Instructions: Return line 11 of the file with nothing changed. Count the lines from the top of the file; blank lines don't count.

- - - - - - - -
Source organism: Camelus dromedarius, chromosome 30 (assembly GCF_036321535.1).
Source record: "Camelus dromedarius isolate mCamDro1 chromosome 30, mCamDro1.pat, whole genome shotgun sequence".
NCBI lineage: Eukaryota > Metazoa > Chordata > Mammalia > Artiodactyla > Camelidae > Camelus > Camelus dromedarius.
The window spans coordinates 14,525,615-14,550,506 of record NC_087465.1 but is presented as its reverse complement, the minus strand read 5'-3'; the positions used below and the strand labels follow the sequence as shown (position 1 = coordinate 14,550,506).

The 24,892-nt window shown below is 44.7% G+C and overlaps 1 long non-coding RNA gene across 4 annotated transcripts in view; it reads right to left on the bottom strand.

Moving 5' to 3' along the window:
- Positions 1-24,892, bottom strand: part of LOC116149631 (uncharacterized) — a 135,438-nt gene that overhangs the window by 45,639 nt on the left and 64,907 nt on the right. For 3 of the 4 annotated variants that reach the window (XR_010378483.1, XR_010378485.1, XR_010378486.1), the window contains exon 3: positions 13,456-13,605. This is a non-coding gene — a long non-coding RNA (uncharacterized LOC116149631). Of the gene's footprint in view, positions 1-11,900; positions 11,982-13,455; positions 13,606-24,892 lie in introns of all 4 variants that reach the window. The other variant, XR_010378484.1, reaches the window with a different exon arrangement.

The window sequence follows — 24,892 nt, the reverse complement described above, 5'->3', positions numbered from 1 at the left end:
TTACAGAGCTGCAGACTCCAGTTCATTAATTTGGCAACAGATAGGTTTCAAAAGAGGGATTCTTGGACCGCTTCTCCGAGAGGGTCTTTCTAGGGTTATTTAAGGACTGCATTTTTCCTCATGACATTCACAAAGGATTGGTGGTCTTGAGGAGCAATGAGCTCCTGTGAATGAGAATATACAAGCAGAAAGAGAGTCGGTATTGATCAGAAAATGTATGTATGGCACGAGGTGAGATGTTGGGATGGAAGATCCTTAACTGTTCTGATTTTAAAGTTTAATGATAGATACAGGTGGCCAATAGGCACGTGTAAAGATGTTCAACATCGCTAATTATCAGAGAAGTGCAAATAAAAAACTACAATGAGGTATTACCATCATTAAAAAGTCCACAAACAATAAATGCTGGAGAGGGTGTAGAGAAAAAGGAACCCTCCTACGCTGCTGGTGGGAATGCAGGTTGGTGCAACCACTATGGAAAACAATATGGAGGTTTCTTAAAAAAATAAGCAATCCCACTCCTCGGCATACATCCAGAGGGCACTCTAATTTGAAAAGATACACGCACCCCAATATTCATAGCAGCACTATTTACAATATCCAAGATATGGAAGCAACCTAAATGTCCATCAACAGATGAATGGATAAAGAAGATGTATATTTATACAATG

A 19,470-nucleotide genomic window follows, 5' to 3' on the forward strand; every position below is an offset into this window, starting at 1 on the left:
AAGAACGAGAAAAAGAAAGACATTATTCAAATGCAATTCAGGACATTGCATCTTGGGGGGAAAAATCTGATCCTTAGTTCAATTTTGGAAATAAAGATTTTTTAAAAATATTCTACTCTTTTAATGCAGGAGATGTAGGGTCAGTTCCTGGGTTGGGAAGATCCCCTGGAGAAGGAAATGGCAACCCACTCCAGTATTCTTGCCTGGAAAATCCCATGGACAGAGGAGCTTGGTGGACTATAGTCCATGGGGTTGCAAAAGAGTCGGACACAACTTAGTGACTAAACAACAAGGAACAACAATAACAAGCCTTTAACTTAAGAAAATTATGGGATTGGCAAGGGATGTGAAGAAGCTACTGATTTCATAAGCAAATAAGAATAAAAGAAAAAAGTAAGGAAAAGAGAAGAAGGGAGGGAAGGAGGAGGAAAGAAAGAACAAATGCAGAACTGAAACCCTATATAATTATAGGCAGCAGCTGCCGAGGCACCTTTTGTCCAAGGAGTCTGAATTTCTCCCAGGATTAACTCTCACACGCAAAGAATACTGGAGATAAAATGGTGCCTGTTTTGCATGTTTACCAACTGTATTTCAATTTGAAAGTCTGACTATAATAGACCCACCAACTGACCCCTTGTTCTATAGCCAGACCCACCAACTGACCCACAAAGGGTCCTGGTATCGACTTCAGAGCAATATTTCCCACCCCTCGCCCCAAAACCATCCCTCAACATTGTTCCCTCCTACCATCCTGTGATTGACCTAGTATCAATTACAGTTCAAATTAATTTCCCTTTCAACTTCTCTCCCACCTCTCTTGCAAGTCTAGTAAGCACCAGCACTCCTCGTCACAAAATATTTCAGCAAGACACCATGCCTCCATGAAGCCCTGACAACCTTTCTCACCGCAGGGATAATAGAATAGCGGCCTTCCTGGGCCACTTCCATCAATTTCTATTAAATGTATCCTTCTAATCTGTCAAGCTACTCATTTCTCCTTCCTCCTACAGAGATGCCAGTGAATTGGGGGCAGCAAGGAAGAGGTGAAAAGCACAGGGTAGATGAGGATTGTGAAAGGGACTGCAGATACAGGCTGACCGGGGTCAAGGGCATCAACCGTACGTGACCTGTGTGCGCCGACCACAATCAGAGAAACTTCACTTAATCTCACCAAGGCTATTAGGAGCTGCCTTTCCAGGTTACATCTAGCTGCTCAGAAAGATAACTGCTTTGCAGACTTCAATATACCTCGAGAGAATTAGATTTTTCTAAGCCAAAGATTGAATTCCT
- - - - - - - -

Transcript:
AAGAACGAGAAAAAGAAAGACATTATTCAAATGCAATTCAGGACATTGCATCTTGGGGGGAAAAATCTGATCCTTAGTTCAATTTTGGAAATAAAGATTTTTTAAAAATATTCTACTCTTTTAATGCAGGAGATGTAGGGTCAGTTCCTGGGTTGGGAAGATCCCCTGGAGAAGGAAATGGCAACCCACTCCAGTATTCTTGCCTGGAAAATCCCATGGACAGAGGAGCTTGGTGGACTATAGTCCATGGGGTTGCAAAAGAGTCGGACACAACTTAGTGACTAAACAACAAGGAACAACAATAACAAGCCTTTAACTTAAGAAAATTATGGGATTGGCAAGGGATGTGAAGAAGCTACTGATTTCATAAGCAAATAAGAATAAAAGAAAAAAGTAAGGAAAAGAGAAGAAGGGAGGGAAGGAGGAGGAAAGAAAGAACAAATGCAGAACTGAAACCCTATATAATTATAGGCAGCAGCTGCCGAGGCACCTTTTGTCCAAGGAGTCTGAATTTCTCCCAGGATTAACTCTCACACGCAAAGAATACTGGAGATAAAATGGTGCCTGTTTTGCATGTTTACCAACTGTATTTCAATTTGAAAGTCTGACTATAATAGACCCACCAACTGACCCCTTGTTCTATAGCCAGACCCACCAACTGACCCACAAAGGGTCCTGGTATCGACTTCAGAGCAATATTTCCCACCCCTCGCCCCAAAACCATCCCTCAACATTGTTCCCTCCTACCATCCTGTGATTGACCTAGTATCAATTACAGTTCAAATTAATTTCCCTTTCAACTTCTCTCCCACCTCTCTTGCAAGTCTAGTAAGCACCAGCACTCCTCGTCACAAAATATTTCAGCAAGACACCATGCCTCCATGAAGCCCTGACAACCTTTCTCACCGCAGGGATAATAGAATAGCGGCCTTCCTGGGCCACTTCCATCAATTTCTATTAAATGTATCCTTCTAATCTGTCAAGCTACTCATTTCTCCTTCCTCCTACAGAGATGCCAGTGAATTGGGGGCAGCAAGGAAGAGGTGAAAAGCACAGGGTAGATGAGGATTGTGAAAGGGACTGCAGATACAGGCTGACCGGGGTCAAGGGCATCAACCGTACGTGACCTGTGTGCGCCGACCACAATCAGAGAAACTTCACTTAATCTCACCAAGGCTATTAGGAGCTGCCTTTCCAGGTTACATCTAGCTGCTCAGAAAGATAACTGCTTTGCAGACTTCAATATACCTCGAGAGAATTAGATTTTTCTAAGCCAAAGATTGAATTCCT